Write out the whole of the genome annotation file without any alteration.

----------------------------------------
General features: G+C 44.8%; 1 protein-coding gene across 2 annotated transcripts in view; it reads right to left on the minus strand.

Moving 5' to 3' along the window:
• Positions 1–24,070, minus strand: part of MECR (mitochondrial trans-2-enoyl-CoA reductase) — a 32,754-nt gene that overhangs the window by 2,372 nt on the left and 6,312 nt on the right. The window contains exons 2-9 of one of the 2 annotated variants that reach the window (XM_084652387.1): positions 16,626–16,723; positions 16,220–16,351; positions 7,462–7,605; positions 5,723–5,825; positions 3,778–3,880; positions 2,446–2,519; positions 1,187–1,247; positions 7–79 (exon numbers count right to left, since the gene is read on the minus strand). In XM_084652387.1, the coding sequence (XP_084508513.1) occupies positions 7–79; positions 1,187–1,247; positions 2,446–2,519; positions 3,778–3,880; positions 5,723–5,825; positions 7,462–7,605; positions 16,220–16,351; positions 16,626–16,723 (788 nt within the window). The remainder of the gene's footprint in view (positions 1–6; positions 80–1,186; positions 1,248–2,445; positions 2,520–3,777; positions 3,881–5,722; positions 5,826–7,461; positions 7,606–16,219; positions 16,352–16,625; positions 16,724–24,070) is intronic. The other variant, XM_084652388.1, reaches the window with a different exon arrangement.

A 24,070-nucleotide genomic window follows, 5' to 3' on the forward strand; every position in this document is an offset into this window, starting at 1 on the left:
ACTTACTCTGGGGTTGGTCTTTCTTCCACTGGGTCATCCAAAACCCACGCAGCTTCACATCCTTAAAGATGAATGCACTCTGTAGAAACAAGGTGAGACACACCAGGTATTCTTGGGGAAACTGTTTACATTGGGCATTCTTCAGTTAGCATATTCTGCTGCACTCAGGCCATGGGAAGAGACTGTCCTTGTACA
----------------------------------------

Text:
General features: G+C 44.8%; 1 protein-coding gene across 2 annotated transcripts in view; it reads right to left on the minus strand.

Moving 5' to 3' along the window:
• Positions 1–24,070, minus strand: part of MECR (mitochondrial trans-2-enoyl-CoA reductase) — a 32,754-nt gene that overhangs the window by 2,372 nt on the left and 6,312 nt on the right. The window contains exons 2-9 of one of the 2 annotated variants that reach the window (XM_084652387.1): positions 16,626–16,723; positions 16,220–16,351; positions 7,462–7,605; positions 5,723–5,825; positions 3,778–3,880; positions 2,446–2,519; positions 1,187–1,247; positions 7–79 (exon numbers count right to left, since the gene is read on the minus strand). In XM_084652387.1, the coding sequence (XP_084508513.1) occupies positions 7–79; positions 1,187–1,247; positions 2,446–2,519; positions 3,778–3,880; positions 5,723–5,825; positions 7,462–7,605; positions 16,220–16,351; positions 16,626–16,723 (788 nt within the window). The remainder of the gene's footprint in view (positions 1–6; positions 80–1,186; positions 1,248–2,445; positions 2,520–3,777; positions 3,881–5,722; positions 5,826–7,461; positions 7,606–16,219; positions 16,352–16,625; positions 16,724–24,070) is intronic. The other variant, XM_084652388.1, reaches the window with a different exon arrangement.

A 24,070-nucleotide genomic window follows, 5' to 3' on the forward strand; every position in this document is an offset into this window, starting at 1 on the left:
ACTTACTCTGGGGTTGGTCTTTCTTCCACTGGGTCATCCAAAACCCACGCAGCTTCACATCCTTAAAGATGAATGCACTCTGTAGAAACAAGGTGAGACACACCAGGTATTCTTGGGGAAACTGTTTACATTGGGCATTCTTCAGTTAGCATATTCTGCTGCACTCAGGCCATGGGAAGAGACTGTCCTTGTACA